Project: Core cost funding to support people living with Multiple Sclerosis
Fund: Bucks Coronavirus Stabilisation Fund
The Chilterns MS Centre are a charity providing; treatment, tools, knowledge and a community of health professionals and peers to empower people living with Multiple Sclerosis. Each month, the charity delivers 765 hours of therapy, classes and advice to almost 500 members.
Like countless other charities, the pandemic hit the centre hard. But through an immense amount of perseverance, hard work, and dedication, they managed to provide an incredible service network to all of their service users despite temporarily closing their centre. The charity provided a comprehensive remote support package for their users, which included a huge variety of services including:
- Telephone welfare checks
- Group physiotherapy, yoga and exercise classes on Zoom
- Placing recorded classes
- Social groups on Zoom offering bingo, quizzes, art sessions and virtual coffee mornings
- Expanding their ‘Buddy Scheme’
- Plus much more
The charity began seeking funding to support its recovery through 2021. The importance of core cost funding cannot be understated, as so many charities throughout Buckinghamshire had their cash reserves decimated as they struggled to survive the pandemic with an understandable drop in funding. Charities desperately need core cost funding as, without it, they would cease operations leaving many of their service users in desperate situations.
With support from Heart of Bucks, the charity paid for all of their utility bills from March to July, just as many of their service users were beginning to return to the centre.
Each month, the charity supported an increasing number of people as they expanded their service. Over the grant period, over 300 people benefited from the treatment offered by the centre. One of which was a woman living with Multiple Sclerosis called Jane. Her first episode left her paralysed from the waist down, and unable to walk or do anything for herself, she was at her most vulnerable. This is where the Chilterns MS Centre came in and supported her with oxygen therapy to help her manage her fatigue. She explained just how important the centre is and the role it plays in her life:
“I have this for life and that can feel oppressing. But I just want to concentrate on what I can do day to day to be able to live independently and work for as long as possible. I’m lucky because my work is really supportive of my situation. I don’t suffer with fatigue too much and I think this is because they let me take time away to have my oxygen treatment every week at the Centre. Sadly the NHS don’t have long term care available for people with MS and the Centre fills that gap. It’s a brilliant place to go and to be part of. It’s reassuring to be around people who know exactly what you are going through. It makes you feel like you’re not alone. The MS Centre is so amazing for putting people in touch with other people and I’ve met lots of friends there.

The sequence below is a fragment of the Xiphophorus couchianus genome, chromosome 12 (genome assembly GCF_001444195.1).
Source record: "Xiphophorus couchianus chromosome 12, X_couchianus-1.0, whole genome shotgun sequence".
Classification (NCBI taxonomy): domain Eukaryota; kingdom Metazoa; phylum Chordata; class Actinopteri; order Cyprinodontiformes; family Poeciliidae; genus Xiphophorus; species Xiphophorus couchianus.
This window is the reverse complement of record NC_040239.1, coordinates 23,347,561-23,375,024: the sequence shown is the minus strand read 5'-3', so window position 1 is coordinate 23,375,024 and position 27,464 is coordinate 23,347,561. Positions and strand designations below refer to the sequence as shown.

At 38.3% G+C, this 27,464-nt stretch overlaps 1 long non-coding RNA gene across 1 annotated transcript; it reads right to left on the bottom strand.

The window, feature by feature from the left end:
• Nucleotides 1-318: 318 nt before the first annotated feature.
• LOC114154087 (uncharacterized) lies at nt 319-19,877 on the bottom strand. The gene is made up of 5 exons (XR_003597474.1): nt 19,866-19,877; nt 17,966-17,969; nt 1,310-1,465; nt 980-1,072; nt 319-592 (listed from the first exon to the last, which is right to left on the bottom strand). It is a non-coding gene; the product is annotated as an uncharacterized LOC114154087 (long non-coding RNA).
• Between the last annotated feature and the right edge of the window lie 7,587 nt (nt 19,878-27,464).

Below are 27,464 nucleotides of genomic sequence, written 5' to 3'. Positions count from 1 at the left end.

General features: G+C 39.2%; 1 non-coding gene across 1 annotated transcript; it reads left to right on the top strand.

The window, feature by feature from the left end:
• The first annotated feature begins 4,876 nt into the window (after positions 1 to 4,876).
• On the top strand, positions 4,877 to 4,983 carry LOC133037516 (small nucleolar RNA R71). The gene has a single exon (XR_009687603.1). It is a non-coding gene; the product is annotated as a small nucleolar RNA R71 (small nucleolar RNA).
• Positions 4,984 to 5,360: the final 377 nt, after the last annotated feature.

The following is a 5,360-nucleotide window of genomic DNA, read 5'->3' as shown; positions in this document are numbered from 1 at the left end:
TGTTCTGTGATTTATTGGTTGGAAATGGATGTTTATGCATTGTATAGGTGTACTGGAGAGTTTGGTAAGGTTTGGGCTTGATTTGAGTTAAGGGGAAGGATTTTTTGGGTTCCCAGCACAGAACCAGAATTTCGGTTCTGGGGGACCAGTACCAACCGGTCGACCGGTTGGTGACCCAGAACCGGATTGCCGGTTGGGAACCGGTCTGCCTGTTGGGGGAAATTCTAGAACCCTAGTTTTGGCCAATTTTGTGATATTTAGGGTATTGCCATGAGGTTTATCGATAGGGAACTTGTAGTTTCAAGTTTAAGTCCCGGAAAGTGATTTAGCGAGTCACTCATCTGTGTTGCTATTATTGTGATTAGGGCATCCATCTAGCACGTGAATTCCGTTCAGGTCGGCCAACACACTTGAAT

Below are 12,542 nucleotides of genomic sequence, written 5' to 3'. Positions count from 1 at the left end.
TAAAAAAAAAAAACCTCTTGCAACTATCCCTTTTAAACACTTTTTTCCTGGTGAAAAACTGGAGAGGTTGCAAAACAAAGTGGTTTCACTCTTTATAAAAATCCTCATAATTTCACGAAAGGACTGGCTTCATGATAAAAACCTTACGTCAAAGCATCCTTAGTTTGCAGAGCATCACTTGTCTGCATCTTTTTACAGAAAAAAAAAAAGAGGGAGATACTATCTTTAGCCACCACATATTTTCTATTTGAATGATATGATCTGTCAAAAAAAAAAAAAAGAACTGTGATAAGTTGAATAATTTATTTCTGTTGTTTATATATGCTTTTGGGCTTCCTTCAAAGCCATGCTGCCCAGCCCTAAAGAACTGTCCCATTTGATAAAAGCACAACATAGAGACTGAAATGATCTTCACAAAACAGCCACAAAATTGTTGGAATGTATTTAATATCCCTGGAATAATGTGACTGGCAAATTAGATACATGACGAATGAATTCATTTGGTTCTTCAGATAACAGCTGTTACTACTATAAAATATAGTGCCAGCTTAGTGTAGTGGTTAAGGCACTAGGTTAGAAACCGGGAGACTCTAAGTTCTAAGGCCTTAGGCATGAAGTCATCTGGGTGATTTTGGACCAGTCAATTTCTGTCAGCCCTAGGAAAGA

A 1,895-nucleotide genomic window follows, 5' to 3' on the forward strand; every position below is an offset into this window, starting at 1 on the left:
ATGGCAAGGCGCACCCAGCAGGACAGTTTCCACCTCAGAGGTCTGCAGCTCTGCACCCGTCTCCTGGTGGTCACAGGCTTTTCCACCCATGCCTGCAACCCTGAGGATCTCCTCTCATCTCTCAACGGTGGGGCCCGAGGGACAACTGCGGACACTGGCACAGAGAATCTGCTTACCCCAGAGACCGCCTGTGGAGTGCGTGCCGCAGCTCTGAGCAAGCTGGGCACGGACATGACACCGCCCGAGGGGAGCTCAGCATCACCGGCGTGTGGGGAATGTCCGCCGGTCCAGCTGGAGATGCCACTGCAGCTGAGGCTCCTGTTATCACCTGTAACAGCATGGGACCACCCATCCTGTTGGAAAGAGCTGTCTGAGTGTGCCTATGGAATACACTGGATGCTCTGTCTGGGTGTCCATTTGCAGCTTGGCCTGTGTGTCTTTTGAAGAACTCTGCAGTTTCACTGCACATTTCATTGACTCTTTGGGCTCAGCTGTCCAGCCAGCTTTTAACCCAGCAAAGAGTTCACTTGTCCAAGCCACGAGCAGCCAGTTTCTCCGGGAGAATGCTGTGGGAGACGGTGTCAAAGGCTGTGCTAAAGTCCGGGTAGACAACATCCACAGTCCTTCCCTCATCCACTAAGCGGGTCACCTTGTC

As Multiple Sclerosis became part of my life, I found I really valued my time at the Centre. It was time for me to speak to other people with MS. It’s nice to get other people’s ideas about how they manage their fatigue and pain. It’s nice to have the time that is solely about MS. In the rest of my life, I quite like that don’t talk about my MS that much and it’s not at the forefront of my mind. I’ve been able to get to a place where it’s part of me but doesn’t take over me. Joining the Centre has really saved my life since I’ve been diagnosed. I can see it would be easy to become overwhelmed, but having access to the Centre has helped me stay in control.”
Being able to heat and light the building allowed the centre to support 40 people a month in similar situations to Jane with Oxygen therapy who can go on and live a more fulfilling and active life.
The Chilterns MS Centre is undoubtedly changing the lives of those that they support and their families and will continue to do so for years to come.